The deletion is believed to be associated with plague immunity. The deletion is found in up to 20% of Europeans, and rare in Africans and Asians. The deletion of CCR5 is widely dispersed throughout Northern Europe and in those of European descent.

This test is an opportunity for those who want to discover whether they have the deletion of one or both copies of CCR5. This test is available to both males and females.

To order the CCR5 test, log into your Personal Page. Click Order Tests to the right of the blue Join button, and then click on Advanced Orders, and select the CCR5 test, which is about half way down the list of advanced tests available.

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DNA-Fingerprint Customers: Transfer your Data

If you are a DNA-Fingerprint customer, you will want to complete the easy process to give permission to transfer your data to Family Tree DNA.

This data will be included on your Personal Page at Family Tree DNA in about 1-2 months.

For DNA-Fingerprint customers who are not Family Tree DNA customers, when you authorize the transfer of you data, a Personal Page will be created for you at Family Tree DNA when the transfer occurs in the future. All DNA-Fingerprint customers are encouraged to authorize the transfer of their results and sample to Family Tree DNA. To do this, go to:


Log in to your account, and then click the selection on the left My Account, and then click FtDNA Transfer, and follow the directions. If you have a kit at Family Tree DNA, be sure to enter your kit number, and double check the kit number you enter, to avoid errors. You must put in your kit number to have your DNA-Fingerprint results merged with your Family Tree DNA Personal Page.

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Case Studies in Genetic Genealogy

In each issue of the Newsletter, we present a situation which you may encounter as you utilize Genetic Genealogy testing for your family history research, followed by our recommendation.

Case Study

In our Surname Project, we have three men with the same surname who are 37/37 matches, and a fourth man in the project who is a 36/37 match. Their direct male lines go back into the 1700s in VA, NC and SC to about 8 generations. These folks cannot find an ancestor-in-common. Are they related?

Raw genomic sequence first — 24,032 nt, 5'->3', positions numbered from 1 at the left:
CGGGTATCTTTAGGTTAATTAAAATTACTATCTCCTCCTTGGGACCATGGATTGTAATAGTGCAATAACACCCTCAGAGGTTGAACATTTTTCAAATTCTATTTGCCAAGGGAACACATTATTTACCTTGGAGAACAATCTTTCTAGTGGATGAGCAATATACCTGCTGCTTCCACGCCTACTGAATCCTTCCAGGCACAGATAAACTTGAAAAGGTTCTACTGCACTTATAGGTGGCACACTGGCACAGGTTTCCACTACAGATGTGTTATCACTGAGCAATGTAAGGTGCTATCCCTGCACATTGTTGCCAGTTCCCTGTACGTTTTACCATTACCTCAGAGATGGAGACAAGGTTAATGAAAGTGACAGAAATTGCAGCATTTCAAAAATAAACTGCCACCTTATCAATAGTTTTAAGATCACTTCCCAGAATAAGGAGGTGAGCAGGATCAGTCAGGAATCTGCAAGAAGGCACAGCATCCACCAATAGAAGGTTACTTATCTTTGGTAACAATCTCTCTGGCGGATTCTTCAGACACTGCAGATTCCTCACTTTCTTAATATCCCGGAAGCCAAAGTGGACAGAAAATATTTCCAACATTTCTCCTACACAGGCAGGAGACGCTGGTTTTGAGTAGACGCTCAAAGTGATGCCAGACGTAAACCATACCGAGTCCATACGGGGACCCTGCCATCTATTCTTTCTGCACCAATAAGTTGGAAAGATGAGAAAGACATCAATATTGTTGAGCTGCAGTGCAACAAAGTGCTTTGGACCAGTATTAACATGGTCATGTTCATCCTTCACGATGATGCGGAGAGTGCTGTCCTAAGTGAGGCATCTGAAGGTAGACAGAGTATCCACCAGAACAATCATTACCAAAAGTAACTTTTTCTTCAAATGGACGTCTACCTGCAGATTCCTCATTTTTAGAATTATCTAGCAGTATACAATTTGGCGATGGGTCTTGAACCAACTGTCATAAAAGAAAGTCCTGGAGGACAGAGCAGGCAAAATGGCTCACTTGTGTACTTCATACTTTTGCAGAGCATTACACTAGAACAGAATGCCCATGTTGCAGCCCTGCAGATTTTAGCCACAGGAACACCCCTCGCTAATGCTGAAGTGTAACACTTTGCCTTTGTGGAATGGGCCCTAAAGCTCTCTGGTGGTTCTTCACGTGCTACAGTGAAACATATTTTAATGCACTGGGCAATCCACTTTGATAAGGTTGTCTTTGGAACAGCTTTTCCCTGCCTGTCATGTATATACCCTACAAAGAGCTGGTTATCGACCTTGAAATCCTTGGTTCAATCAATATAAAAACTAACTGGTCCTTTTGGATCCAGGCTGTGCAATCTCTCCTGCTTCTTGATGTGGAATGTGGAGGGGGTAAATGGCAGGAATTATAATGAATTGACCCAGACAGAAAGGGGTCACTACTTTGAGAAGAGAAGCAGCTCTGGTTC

These men are related since the adoption of surnames. Their common ancestor may have occurred in the USA, or farther back in time. Mutations are random events, estimated to occur about every 500 generations per marker, on average. Some markers are faster than other markers, and some markers are slower than this average.

It is possible that no mutations have occurred for three of the men since the adoption of the surname.

It is also possible that the men share one or more mutations as compared to the result of the progenitor of the surname. If the men share mutations since the adoption of the surname, they have a more recent common ancestor.

For the fourth man, who is a 36/37 match, you want to validate the result for his tree. Perhaps his mutation occurred within the documented generations of his family tree, and therefore the result for the progenitor of his tree is a 37/37 match to the other men.

As your Surname Project grows, and more family trees test, you will be able to calculate the ancestral result for the progenitor of the surname. Some mutations found in participants results may identify major branches off the ancestral tree. To calculate the ancestral result at the time of the adoption of surnames, you will need a large number of participants representing a variety of family trees.

Once the result is determined for the progenitor of the surname, you will know if these men match this result, or if they share any mutation(s), representing a more recent common ancestor.

When you get back to a period of inconsistent written records, you may not be able to find the documents connecting two men. You have still learned valuable information about your surname, and more information will be uncovered as more men with your surname participate.

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Next Issue

We hope you have enjoyed this issue of Facts & Genes. Please feel free to contact the editor with your comments, feedback, questions to be addressed, as well as suggestions for future articles. If you are a Group Administrator and can help others with tips or suggestions, please contact: editor@FamilyTreeDNA.com